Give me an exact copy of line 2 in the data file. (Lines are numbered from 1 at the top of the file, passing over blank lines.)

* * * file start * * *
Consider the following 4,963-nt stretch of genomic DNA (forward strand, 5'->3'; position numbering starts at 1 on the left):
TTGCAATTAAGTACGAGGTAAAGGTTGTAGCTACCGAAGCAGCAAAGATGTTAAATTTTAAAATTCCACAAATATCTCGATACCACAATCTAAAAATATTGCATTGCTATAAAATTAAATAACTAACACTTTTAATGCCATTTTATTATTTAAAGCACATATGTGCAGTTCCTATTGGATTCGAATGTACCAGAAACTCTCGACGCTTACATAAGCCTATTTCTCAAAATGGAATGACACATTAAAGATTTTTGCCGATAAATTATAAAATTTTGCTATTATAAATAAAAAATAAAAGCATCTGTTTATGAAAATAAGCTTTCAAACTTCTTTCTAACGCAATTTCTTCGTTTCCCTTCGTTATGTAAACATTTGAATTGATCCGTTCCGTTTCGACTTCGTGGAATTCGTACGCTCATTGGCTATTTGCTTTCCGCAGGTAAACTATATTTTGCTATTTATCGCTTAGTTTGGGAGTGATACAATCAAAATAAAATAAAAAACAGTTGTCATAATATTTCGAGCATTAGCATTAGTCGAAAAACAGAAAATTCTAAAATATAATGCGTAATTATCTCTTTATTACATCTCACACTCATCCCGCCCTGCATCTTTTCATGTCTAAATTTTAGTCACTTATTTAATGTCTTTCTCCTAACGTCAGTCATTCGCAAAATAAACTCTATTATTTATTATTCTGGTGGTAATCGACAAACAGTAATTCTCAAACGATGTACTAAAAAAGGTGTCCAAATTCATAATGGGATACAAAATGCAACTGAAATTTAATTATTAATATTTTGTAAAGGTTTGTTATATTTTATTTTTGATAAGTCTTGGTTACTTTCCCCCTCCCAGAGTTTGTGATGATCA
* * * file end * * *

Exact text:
TTGCAATTAAGTACGAGGTAAAGGTTGTAGCTACCGAAGCAGCAAAGATGTTAAATTTTAAAATTCCACAAATATCTCGATACCACAATCTAAAAATATTGCATTGCTATAAAATTAAATAACTAACACTTTTAATGCCATTTTATTATTTAAAGCACATATGTGCAGTTCCTATTGGATTCGAATGTACCAGAAACTCTCGACGCTTACATAAGCCTATTTCTCAAAATGGAATGACACATTAAAGATTTTTGCCGATAAATTATAAAATTTTGCTATTATAAATAAAAAATAAAAGCATCTGTTTATGAAAATAAGCTTTCAAACTTCTTTCTAACGCAATTTCTTCGTTTCCCTTCGTTATGTAAACATTTGAATTGATCCGTTCCGTTTCGACTTCGTGGAATTCGTACGCTCATTGGCTATTTGCTTTCCGCAGGTAAACTATATTTTGCTATTTATCGCTTAGTTTGGGAGTGATACAATCAAAATAAAATAAAAAACAGTTGTCATAATATTTCGAGCATTAGCATTAGTCGAAAAACAGAAAATTCTAAAATATAATGCGTAATTATCTCTTTATTACATCTCACACTCATCCCGCCCTGCATCTTTTCATGTCTAAATTTTAGTCACTTATTTAATGTCTTTCTCCTAACGTCAGTCATTCGCAAAATAAACTCTATTATTTATTATTCTGGTGGTAATCGACAAACAGTAATTCTCAAACGATGTACTAAAAAAGGTGTCCAAATTCATAATGGGATACAAAATGCAACTGAAATTTAATTATTAATATTTTGTAAAGGTTTGTTATATTTTATTTTTGATAAGTCTTGGTTACTTTCCCCCTCCCAGAGTTTGTGATGATCA